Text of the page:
Sometimes clients ask us if we have any recommendations for the PDFs that they use to make flipbooks. While basically anything goes, there are a few things that could be useful for you to know if you design the PDF yourself, or want to pass some guidelines to the person who designs it for you.
Should I use a specific PDF format or version?
Almost all PDFs import perfectly fine, you don't have to use a specific format. The only exception is XFA. This format is used for PDFs that are enriched with forms that you can fill out. Adobe itself says that “In many ways, the XFA PDF file format is closer to an HTML file than it is to a traditional PDF file.“ If you have Adobe Acrobat Pro, then you can ‘distill’ the PDF to turn it back into an ordinary PDF, which you can import without any problem. You’ll lose the forms though.
When it comes to the PDF version (a.k.a. Acrobat compatibility level) we’d recommend avoiding PDF 1.3 (Acrobat 4.0). Overlapping images may get 'sliced up' in this PDF version. If you inspect the PDF very carefully, you will also notice tiny white lines.
During the conversion to a FlippingBook, the effect gets more pronounced. To correct this, try to generate the PDF again in the software where you designed it, and then export it in at least PDF 1.4 (Acrobat 5.0) format. Please note that just saving a 1.3 PDF in 1.4 format won't help - what is already broken won't get fixed this way.
What quality should I use for my images/how many DPI?
There is no need to use more than 150 DPI and anything over 225 DPI is basically wasted. FlippingBooks are intended for on-screen presentation, so we resize large images in such a way that they still look good, but are not so big that loading them slows down the user experience. In fact, if you use very detailed images (600 DPI or more) then the resizing may make them even look worse!
Any tips for text?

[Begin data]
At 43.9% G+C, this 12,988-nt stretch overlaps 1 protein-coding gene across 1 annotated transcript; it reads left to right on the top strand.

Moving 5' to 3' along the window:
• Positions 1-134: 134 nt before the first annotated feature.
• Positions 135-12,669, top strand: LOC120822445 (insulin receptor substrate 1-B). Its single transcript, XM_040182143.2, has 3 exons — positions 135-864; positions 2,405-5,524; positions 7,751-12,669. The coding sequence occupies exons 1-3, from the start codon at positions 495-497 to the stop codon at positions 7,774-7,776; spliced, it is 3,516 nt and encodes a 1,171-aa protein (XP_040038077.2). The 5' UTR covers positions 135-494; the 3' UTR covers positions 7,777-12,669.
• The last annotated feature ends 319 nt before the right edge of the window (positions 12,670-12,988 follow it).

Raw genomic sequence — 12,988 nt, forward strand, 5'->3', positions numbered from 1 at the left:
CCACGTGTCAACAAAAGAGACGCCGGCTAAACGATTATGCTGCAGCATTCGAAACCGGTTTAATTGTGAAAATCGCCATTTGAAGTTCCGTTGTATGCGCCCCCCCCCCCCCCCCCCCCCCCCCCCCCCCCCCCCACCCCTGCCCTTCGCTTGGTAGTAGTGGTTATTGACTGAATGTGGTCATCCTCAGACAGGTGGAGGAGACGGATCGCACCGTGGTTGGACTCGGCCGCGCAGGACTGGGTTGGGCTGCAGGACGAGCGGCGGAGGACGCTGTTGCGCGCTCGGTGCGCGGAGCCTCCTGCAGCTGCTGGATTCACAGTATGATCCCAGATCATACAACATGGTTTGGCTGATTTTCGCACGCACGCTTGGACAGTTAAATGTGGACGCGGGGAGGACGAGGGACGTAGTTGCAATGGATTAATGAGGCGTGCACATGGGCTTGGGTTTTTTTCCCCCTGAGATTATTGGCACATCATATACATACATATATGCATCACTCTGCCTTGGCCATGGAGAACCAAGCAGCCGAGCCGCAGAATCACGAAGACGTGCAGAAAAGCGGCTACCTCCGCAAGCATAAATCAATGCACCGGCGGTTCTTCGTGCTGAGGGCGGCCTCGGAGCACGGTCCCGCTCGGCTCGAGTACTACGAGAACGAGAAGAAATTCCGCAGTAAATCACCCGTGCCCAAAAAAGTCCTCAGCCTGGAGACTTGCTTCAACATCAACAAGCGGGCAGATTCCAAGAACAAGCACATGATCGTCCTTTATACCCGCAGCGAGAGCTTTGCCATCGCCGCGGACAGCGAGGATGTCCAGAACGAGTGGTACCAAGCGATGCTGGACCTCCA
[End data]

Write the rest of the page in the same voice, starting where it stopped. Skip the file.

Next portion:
- When it comes to text, make sure that text in the PDF is real text (i.e. it has a font, color, and font size). Text that is part of an image is rendered very poorly. When you use real text, it will be converted to an SVG image. That means that is scales very well and looks crisp and clear at all zoom levels.
- Use a decent font size. With two pages visible at the same time in a browser, your pages often appear smaller on-screen than in hardcopy versions. Therefore, to keep text readable, make sure that you use a decent font size.
- Avoid 'hidden text'. It is much better to delete invisible text completely than to hide it behind other objects, put it in hidden layers, or making it the same color. Hidden text sometimes prevents us from generating the SVG image for the other text. While your normal text will still be visible, it may be a bit less crispy. You can check for hidden text in Acrobat Acrobat: Tools > Protection > Remove hidden information > Hidden text. Don't enable the other 'hidden information' options like 'Deleted or cropped content' and certainly not 'overlapping objects'.
- Don't use vertical text. If you really need to, then just use several elements of horizontal texts under each other.
Can I use different sized pages?
We don’t recommend different sized pages, even though it won’t cause any technical errors. One of the characteristics of our flipbooks is that all pages have the same size. So if you use different sizes, we will add extra white space around your pages to compensate. That looks a bit strange.
Finally, make sure your PDF doesn't have crop marks. Sometimes you can see small lines in the corners of your flipbook looking something like this:
These lines show where the paper should be cut after printing by professional printers. You can crop your PDF with Adobe Acrobat. You can also use free online tools like Sejda or PDF Resizer.